A new set of measurements significantly suggests that theorists need to revise the “standard model” that describes the fundamental nature of the Universe.
The new measurements came after scientists used a set of radio telescopes to determine the rate at which the universe is expanding. But, they found that the measurements aggravate an inconsistency between previously measured values of the Hubble Constant and the value predicted by the model when applied to estimations of the enormous microwave foundation made by the Planck satellite.
James Braatz, of the National Radio Astronomy Observatory (NRAO), said, “We find that galaxies are nearer than predicted by the standard model of cosmology, corroborating a problem identified in other types of distance measurements. There has been debate over whether this problem lies in the model itself or in the measurements used to test it. Our work uses a distance measurement technique completely independent of all others, and we reinforce the disparity between measured and predicted values. The basic cosmological model involved in the predictions is likely the problem.”
The Hubble Constant is the unit of measurement used to describe the expansion of the universe by measuring the distances to galaxies and their recession speeds. The more distant a galaxy is, the more prominent its recession speed from Earth. Today, the Hubble Constant remains a crucial property of observational cosmology and a focus of numerous modern studies.
However, predictions of the Hubble Constant from the standard cosmological model when applied to measurements of the cosmic microwave background (CMB) — the leftover radiation from the Big Bang — produce a value of 67.4, a significant and troubling difference.
This difference is beyond the experimental errors in the observations, has severe implications for the standard model.
The model is called Lambda Cold Dark Matter, or Lambda CDM, that divides the composition of the Universe mainly between ordinary matter, dark matter, and dark energy, and describes how the Universe has evolved since the Big Bang.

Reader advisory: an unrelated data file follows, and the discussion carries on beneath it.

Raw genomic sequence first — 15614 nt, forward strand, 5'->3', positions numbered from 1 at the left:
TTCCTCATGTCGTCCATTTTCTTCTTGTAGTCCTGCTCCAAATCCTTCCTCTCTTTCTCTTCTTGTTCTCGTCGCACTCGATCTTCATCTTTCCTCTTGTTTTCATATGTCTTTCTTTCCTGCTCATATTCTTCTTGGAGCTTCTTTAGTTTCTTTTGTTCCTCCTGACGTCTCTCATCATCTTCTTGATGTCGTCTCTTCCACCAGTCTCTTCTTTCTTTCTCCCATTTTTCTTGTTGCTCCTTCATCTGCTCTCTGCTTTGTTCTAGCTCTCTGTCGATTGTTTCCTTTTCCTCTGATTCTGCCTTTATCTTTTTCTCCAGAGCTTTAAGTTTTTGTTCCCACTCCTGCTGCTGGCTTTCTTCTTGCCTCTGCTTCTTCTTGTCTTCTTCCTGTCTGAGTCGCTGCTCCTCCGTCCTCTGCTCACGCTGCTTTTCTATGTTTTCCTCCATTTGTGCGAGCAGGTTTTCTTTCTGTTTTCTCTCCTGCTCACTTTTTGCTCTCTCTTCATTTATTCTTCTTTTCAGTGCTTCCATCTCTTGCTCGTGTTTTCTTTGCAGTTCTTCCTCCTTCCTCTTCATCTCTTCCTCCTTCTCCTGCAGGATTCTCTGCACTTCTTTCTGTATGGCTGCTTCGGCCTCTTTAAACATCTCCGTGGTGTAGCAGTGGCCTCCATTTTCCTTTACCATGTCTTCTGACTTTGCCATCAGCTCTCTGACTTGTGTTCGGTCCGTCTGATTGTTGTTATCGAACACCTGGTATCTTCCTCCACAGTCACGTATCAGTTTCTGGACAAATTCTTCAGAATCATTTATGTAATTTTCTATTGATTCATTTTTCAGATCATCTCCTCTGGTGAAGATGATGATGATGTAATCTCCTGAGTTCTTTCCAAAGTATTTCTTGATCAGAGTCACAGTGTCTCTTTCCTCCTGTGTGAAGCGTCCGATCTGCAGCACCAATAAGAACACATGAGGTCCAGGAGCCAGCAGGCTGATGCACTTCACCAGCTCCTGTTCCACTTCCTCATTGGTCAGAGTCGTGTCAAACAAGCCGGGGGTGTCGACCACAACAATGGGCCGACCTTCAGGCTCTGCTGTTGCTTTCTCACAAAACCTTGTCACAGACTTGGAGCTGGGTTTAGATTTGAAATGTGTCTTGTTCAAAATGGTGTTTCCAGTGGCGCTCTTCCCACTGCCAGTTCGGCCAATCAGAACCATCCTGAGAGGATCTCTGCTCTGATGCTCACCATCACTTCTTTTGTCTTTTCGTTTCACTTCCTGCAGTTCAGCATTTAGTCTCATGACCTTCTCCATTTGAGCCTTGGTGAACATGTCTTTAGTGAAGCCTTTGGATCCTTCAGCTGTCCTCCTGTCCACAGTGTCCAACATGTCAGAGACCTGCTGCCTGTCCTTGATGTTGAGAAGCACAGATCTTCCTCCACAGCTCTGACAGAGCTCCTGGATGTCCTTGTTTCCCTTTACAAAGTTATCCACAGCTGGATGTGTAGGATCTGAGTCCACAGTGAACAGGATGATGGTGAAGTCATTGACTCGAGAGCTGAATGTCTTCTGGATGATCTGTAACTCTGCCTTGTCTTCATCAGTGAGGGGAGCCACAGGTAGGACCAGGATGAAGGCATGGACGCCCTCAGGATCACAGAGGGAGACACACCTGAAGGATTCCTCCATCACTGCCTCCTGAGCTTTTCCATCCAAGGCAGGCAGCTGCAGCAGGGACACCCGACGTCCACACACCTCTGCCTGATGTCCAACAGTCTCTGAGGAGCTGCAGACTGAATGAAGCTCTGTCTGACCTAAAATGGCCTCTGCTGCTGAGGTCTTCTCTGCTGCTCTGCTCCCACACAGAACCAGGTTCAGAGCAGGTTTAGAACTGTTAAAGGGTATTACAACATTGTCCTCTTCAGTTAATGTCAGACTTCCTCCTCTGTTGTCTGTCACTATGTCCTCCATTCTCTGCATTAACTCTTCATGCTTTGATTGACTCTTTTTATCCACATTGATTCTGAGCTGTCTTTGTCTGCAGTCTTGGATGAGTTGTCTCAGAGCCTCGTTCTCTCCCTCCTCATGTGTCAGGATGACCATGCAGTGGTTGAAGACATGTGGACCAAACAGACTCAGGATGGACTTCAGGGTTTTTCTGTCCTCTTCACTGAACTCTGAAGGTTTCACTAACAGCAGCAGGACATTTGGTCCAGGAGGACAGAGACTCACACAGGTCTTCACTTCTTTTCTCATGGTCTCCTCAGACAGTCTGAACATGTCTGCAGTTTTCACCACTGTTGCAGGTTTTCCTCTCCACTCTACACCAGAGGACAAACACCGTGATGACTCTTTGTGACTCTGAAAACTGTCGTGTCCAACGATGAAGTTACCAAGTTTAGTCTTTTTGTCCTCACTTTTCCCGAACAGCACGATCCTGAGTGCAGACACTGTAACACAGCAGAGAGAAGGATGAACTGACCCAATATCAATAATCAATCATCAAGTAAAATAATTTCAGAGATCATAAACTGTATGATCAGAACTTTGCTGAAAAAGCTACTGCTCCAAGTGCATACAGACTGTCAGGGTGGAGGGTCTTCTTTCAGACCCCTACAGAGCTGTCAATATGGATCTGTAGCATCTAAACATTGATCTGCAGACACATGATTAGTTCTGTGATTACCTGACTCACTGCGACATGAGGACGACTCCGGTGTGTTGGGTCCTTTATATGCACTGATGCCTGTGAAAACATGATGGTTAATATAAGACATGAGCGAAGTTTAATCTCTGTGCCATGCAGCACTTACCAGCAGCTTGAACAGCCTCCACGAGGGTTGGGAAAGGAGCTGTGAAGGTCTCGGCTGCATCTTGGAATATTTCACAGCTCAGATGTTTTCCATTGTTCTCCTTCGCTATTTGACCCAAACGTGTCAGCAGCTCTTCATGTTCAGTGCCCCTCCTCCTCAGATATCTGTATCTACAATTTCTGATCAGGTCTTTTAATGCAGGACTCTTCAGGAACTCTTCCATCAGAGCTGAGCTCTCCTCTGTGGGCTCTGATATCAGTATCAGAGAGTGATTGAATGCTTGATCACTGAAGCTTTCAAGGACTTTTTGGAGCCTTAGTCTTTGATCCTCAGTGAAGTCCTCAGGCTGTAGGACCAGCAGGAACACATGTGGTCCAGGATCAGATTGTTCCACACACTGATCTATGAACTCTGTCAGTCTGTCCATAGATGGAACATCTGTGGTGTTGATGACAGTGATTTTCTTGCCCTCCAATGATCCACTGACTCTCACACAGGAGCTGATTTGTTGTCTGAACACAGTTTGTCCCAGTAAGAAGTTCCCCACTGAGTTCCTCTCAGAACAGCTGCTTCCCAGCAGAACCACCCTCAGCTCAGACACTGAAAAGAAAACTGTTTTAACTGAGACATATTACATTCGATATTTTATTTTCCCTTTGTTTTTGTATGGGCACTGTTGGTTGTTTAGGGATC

For this study, scientists refined their distance measurements to four galaxies, at distances ranging from 168 million light-years to 431 million light-years. Combined with previous distance measurements of two other galaxies, their calculations produced a value for the Hubble Constant of 73.9 kilometers per second per megaparsec.
Dom Pesce, a researcher at the Center for Astrophysics | Harvard, and Smithsonian, and lead author on the latest paper said, “Testing the standard model of cosmology is a challenging problem that requires the best-ever measurements of the Hubble Constant. The discrepancy between the predicted and measured values of the Hubble Constant points to one of the most fundamental problems in all of physics, so we would like to have multiple, independent measurements that corroborate the problem and test the model. Our method is geometric and completely independent of all others, and it reinforces the discrepancy.”
Mark Reid of the Center for Astrophysics | Harvard, and Smithsonian and a member of the Megamaser Cosmology Project team said, “The maser method of measuring the expansion rate of the universe is elegant, and, unlike the others, based on geometry. By measuring exact positions and dynamics of maser spots in the accretion disk surrounding a distant black hole, we can determine the distance to the host galaxies and then the expansion rate. Our result from this unique technique strengthens the case for a key problem in observational cosmology.”
Braatz said, “Our measurement of the Hubble Constant is very close to other recent measurements, and statistically very different from the predictions based on the CMB and the standard cosmological model. All indications are that the standard model needs revision.”
- D. W. Pesce., The Megamaser Cosmology Project. XIII. Combined Hubble Constant Constraints. arXiv:2001.09213